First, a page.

Wanted: The Hoosiers of Science

I’ve been revising a chapter on collaboration in science for the book-in-progress, making an analogy to team sports. And it occurred to me as I was trying to find a way to procrastinate, that while science is a highly collaborative endeavor, most of the popular stories that get told about science are not. There’s no […]

Neil de Grasse Tyson Is John Harrison

Over at Galileo’s Pendulum, Matthew Francis expresses an opinion that’s sure to get him in trouble with the Inquisition and placed under house arrest: Carl Sagan’s Cosmos isn’t all that: However, even taking into account the differences in TV between 1980 and 2013, the show is very slow-paced at times. I’m not talking about the […]

Hobbits and Prime Ministers: The Physics of Doors

Over at Tor.com, Kate has begun a chapter-by-chapter re-read of The Hobbit, and has some thoughts on Chapter 1. It’s full of interesting commentary about characters and literary technique, but let’s get right to the important bit: Physics! Kate mentions in passing in the post that the Hobbit style round door with a knob in […]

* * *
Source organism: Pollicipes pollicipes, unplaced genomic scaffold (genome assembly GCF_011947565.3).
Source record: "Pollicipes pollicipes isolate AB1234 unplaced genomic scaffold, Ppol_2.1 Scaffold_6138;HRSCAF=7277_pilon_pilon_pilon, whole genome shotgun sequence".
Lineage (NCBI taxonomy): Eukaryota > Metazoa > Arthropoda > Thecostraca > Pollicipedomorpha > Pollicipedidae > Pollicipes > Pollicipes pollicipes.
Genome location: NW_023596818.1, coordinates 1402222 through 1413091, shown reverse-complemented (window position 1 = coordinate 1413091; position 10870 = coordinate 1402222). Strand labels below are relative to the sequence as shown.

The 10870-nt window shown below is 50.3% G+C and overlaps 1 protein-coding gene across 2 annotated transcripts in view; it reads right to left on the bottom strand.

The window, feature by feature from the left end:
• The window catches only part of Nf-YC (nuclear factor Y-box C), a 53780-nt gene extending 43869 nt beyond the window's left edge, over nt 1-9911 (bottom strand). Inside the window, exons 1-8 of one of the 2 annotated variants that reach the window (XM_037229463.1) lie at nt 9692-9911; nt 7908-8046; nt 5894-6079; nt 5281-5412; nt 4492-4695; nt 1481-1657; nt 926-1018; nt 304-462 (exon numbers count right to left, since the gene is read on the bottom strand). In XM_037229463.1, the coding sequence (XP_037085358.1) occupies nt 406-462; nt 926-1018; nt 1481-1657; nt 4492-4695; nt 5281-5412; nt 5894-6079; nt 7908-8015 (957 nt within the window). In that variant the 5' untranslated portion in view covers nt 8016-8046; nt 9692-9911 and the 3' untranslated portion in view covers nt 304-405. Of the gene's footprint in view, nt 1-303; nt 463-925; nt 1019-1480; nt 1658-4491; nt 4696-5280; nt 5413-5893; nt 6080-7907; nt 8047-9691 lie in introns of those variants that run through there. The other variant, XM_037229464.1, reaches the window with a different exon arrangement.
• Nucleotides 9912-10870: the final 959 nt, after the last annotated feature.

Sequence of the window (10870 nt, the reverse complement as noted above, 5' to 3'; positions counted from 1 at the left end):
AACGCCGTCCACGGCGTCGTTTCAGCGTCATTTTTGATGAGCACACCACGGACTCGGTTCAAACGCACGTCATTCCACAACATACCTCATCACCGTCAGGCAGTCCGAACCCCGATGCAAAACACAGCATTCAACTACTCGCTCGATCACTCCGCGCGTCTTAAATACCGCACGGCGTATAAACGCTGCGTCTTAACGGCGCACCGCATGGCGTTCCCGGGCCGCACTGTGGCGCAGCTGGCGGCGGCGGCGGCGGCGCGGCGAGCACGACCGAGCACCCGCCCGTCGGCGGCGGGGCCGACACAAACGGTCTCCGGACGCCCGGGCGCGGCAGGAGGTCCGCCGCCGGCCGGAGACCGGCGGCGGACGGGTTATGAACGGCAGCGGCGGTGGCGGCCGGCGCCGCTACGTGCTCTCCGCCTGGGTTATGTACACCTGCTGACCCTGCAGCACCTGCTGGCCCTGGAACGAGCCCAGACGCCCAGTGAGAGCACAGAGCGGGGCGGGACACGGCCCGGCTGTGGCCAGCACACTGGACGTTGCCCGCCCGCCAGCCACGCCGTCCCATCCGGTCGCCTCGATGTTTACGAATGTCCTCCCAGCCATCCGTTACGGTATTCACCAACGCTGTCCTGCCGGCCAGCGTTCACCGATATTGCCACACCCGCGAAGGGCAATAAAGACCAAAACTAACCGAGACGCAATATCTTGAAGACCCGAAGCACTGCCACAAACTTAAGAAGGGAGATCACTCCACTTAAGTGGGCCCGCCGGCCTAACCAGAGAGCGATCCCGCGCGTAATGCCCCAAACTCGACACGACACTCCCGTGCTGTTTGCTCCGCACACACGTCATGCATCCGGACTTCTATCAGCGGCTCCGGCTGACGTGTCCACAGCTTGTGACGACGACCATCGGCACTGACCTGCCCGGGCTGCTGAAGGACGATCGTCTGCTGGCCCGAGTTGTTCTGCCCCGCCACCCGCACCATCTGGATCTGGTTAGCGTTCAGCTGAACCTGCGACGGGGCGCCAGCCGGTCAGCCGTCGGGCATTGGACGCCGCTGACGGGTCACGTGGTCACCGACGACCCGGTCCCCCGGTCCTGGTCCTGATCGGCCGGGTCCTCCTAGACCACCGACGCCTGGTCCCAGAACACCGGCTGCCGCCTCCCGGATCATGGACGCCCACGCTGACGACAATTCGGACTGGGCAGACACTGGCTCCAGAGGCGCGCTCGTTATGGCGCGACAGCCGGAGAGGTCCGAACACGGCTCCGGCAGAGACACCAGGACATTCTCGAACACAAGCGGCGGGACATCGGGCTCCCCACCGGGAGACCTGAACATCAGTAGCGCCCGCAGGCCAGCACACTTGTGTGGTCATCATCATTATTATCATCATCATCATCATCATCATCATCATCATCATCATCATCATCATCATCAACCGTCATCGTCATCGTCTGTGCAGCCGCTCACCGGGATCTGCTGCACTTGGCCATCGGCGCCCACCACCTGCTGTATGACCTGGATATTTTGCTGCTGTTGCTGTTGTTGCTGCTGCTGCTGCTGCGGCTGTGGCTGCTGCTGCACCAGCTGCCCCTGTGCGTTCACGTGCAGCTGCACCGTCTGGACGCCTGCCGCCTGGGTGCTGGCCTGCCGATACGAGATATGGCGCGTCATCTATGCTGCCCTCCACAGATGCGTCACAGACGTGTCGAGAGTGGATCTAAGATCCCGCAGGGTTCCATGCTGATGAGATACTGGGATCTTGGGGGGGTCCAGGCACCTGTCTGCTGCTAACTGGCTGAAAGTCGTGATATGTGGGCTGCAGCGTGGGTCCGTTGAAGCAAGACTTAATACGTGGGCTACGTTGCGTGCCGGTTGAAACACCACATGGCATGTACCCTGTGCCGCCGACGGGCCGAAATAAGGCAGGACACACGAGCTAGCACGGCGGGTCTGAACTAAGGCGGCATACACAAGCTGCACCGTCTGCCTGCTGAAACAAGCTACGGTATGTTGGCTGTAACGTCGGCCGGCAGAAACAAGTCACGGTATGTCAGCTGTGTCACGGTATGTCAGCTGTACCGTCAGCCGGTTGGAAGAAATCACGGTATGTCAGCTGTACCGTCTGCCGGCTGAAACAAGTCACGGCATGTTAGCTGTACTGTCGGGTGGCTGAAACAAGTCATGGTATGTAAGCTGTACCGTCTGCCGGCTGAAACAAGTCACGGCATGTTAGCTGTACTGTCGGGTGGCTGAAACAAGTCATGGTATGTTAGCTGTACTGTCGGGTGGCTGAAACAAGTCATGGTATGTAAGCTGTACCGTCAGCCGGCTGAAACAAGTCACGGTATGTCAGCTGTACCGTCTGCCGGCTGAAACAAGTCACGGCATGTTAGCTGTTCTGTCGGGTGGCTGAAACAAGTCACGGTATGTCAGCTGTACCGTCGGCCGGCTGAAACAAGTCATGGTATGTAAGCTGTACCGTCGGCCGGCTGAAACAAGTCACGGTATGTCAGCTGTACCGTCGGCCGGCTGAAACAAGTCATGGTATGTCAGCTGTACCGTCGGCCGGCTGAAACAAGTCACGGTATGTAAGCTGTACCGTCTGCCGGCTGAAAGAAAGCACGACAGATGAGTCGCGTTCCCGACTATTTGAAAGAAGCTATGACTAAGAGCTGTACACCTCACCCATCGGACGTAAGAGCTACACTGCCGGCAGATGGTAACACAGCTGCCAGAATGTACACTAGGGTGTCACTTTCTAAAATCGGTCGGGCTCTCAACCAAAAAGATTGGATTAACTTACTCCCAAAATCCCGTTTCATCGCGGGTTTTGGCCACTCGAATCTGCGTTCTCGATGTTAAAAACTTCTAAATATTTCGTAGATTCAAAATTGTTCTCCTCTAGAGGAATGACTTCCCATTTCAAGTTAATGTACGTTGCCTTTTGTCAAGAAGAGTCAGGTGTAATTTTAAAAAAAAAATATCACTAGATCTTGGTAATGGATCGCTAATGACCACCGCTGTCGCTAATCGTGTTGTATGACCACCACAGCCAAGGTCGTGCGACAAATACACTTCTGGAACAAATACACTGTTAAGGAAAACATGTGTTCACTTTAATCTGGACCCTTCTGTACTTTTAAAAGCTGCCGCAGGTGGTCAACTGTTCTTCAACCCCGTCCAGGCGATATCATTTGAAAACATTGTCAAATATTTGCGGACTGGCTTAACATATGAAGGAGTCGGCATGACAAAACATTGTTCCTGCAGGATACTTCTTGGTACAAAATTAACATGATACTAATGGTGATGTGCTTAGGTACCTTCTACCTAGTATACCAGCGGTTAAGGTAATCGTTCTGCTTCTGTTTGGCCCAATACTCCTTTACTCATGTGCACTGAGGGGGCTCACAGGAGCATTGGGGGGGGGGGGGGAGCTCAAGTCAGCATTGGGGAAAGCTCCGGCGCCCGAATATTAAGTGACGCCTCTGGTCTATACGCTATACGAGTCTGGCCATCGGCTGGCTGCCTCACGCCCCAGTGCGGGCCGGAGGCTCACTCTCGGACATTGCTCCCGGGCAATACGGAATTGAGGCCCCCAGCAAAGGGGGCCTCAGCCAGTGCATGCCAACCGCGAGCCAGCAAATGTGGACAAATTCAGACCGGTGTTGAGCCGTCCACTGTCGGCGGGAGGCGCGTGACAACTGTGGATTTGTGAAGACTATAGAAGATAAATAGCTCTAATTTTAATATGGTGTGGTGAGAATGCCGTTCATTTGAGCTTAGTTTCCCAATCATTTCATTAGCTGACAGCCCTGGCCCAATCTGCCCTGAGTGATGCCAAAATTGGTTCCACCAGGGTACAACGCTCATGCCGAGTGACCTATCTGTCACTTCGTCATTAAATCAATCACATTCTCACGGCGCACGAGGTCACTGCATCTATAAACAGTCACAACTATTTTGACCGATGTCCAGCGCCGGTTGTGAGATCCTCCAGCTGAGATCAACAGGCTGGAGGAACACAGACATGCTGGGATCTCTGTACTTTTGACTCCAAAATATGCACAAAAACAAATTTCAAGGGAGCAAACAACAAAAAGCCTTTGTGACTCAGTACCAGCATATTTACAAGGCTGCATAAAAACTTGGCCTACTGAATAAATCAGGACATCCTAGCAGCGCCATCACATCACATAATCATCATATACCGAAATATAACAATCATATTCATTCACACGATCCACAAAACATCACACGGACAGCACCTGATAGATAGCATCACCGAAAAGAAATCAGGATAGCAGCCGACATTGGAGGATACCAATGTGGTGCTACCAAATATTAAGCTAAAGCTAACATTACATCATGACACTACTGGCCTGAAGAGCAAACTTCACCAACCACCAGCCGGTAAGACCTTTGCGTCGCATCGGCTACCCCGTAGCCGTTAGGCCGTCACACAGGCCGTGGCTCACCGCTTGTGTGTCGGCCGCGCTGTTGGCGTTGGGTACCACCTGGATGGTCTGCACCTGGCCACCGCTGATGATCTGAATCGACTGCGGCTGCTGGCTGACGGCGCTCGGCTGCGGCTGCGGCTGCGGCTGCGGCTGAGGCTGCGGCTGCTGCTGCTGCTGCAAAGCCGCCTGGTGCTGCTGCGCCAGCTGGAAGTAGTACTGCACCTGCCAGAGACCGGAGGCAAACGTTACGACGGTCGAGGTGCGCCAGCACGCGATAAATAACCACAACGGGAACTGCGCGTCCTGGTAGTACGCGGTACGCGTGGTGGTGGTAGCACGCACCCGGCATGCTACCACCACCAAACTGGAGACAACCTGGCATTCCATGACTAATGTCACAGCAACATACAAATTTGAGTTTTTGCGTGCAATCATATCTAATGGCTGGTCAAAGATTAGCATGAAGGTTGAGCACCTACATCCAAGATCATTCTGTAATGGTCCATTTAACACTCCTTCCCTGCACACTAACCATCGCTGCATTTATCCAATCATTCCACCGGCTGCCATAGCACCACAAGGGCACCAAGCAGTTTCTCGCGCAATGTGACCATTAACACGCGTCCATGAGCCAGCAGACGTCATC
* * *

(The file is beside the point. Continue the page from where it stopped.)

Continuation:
Christmas Physics: How Strong Is One Grinch?

And what happened then? Well, in Who-ville they say That the Grinch’s small heart Grew three sizes that day. And then the true meaning Of Christmas came through And the Grinch found the strength Of ten Grinches, plus two — Dr. Seuss’s How the Grinch Stole Christmas It’s nearly Christmas, so SteelyKid keeps demanding to […]

An Incomplete List of Pop-Culture References in How to Teach Relativity to Your Dog

I’ve been going through the manuscript for the book making up a list of glossary words (a frighteningly long list), and also noting miscellaneous pop-cultural references– quotes, direct mentions, paraphrases, etc. I’m sure I’ve missed a few– many of them occur in section titles, which my eyes tend to slide right over as I read […]